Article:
Significant evidence indicates that sphingomyelin (SM) content in the aortic wall and in the plasma is closely
related to atherogenesis. High SM is an independent risk factor for human coronary heart disease and is
associated with human atherosclerotic plaque inflammation. We found that inhibiting serine palmitoyl-
transferase, the first enzyme for SM biosynthesis reduced plasma SM and atherogenesis in mouse models.
However, mechanisms are unknown, prompting further studies exploring relationships between blocking SM
synthase (SMS) and atherogenesis. Two isoforms of SMS (SMS1 and SMS2) reside downstream of serine
palmitoyl-transferase and catalyze the conversion of ceramide to SM. SMS1 and SMS2 activities are co-
expressed in all tested tissues, including the liver, intestine, and macrophage. Thus, neither SMS1 gene
knockout (KO) nor SMS2 KO approach is sufficient to evaluate the effect of SM reduction on atherosclerosis.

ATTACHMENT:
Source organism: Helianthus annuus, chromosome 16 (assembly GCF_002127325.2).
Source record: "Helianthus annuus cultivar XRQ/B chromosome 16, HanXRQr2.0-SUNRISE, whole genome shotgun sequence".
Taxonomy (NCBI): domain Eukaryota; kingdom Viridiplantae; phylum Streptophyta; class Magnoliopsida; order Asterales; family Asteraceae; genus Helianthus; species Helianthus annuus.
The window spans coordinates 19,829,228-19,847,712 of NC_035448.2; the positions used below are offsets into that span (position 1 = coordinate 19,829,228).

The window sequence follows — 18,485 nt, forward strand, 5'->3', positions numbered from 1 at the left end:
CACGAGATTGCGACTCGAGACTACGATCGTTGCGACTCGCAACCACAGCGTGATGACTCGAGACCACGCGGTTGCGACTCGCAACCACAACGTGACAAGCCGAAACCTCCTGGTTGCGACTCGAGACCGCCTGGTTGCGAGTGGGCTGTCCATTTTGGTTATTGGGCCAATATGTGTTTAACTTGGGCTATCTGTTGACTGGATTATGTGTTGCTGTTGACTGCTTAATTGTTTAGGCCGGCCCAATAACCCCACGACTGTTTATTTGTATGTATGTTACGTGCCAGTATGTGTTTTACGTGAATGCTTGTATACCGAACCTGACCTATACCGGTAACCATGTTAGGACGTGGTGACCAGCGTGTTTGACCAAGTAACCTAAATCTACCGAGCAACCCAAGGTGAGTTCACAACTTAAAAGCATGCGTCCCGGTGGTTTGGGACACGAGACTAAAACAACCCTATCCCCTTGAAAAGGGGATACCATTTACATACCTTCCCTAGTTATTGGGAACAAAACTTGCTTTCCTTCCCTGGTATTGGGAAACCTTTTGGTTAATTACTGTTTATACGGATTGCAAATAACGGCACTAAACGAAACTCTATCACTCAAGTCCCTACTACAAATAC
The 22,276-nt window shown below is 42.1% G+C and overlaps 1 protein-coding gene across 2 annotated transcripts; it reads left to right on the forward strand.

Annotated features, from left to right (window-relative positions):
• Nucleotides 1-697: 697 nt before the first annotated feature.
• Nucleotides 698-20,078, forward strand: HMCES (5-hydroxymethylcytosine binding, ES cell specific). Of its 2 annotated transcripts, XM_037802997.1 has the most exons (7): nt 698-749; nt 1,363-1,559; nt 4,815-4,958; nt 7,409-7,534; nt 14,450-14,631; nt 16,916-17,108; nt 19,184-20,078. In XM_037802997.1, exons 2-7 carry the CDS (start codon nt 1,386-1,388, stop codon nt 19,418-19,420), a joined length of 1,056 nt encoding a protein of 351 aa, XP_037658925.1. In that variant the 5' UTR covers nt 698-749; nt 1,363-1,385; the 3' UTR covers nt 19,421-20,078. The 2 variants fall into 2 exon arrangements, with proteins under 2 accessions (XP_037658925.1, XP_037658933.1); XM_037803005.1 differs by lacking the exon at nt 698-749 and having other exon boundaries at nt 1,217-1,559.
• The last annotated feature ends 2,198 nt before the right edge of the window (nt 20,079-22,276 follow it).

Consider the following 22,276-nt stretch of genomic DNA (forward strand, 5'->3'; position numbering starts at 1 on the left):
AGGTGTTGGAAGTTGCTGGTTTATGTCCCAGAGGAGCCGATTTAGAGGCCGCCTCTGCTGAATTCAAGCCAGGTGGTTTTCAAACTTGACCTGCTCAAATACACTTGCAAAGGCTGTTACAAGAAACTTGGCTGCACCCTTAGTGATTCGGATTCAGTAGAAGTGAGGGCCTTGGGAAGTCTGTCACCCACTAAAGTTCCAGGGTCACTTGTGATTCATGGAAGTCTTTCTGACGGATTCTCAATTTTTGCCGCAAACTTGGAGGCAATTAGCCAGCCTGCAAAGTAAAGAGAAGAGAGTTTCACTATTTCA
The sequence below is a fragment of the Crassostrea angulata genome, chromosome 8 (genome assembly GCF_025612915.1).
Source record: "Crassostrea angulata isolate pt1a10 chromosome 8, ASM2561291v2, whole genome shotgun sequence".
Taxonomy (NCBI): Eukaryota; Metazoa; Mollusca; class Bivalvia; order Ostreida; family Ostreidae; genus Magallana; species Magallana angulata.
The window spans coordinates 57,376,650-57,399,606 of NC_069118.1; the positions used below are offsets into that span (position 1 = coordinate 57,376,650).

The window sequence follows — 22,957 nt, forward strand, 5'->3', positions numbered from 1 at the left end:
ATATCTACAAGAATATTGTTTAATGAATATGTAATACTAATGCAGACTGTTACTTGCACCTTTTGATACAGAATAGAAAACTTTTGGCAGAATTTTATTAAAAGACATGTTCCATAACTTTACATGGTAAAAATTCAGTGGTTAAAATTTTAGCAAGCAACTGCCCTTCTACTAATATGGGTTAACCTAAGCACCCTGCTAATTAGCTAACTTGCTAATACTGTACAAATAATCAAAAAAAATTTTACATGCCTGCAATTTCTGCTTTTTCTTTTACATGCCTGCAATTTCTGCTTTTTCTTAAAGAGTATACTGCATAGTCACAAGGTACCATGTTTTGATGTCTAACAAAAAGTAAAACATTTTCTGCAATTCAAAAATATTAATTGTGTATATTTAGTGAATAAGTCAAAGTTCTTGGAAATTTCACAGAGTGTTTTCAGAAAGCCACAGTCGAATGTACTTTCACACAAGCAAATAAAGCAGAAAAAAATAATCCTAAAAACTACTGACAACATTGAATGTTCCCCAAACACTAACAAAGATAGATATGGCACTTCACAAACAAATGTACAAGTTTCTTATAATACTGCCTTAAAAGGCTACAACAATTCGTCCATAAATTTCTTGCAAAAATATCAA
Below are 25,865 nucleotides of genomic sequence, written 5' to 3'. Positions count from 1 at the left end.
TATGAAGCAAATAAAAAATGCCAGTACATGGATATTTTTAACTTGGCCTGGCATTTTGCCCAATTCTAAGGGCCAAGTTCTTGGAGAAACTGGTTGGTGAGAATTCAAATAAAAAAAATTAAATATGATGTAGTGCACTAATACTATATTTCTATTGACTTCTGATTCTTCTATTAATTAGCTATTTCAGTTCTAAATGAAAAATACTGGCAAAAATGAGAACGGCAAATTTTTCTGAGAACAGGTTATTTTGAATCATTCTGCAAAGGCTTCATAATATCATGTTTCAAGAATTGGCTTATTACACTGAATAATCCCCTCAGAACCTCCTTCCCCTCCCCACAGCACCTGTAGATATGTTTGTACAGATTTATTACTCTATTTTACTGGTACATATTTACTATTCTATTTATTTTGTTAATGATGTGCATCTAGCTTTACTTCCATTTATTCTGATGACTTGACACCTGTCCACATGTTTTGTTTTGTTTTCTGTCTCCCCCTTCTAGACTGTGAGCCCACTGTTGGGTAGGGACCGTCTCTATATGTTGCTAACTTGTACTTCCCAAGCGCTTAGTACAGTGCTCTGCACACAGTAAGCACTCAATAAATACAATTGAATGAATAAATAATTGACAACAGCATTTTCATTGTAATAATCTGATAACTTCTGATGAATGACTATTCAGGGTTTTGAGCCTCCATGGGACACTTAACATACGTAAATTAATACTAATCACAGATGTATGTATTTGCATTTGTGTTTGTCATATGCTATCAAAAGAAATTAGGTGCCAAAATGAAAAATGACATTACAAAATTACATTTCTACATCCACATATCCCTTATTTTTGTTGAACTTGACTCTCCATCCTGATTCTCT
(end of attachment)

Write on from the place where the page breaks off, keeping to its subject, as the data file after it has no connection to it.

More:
We will use SMS1/SMS2 double KO approach in this study. Our objective is to test our hypotheses that
inhibition of total SMS activity can: a) block SM bioavailability during the process of apoB-containing
atherogenic lipoprotein (BLp, i.e. VLDL and chylomicron) production; b) reduce lipid absorption and attenuate
inflammation by reducing SM in cell (enterocyte and macrophage) plasma membrane lipid rafts; and c) reduce
atherosclerosis progression and regression without causing steatosis (SMS inhibition-mediated ceramide
accumulation could suppress lipogenesis). In this study, we will use inducible global, liver-specific, and
intestine-specific total SMS KO mouse models, as well as our specific SMS inhibitors. Specific aims: 1.
Evaluate effects of blocking SMS on VLDL production and catabolism. 2. Investigate the effects of blocking
SMS on lipid absorption and chylomicron secretion. 3. Examine the roles of absence or inhibition of SMS in
atherosclerosis progression and regression. Insights gained from the proposed studies will allow us to evaluate
SMS as a target for preventing and treating atherosclerosis.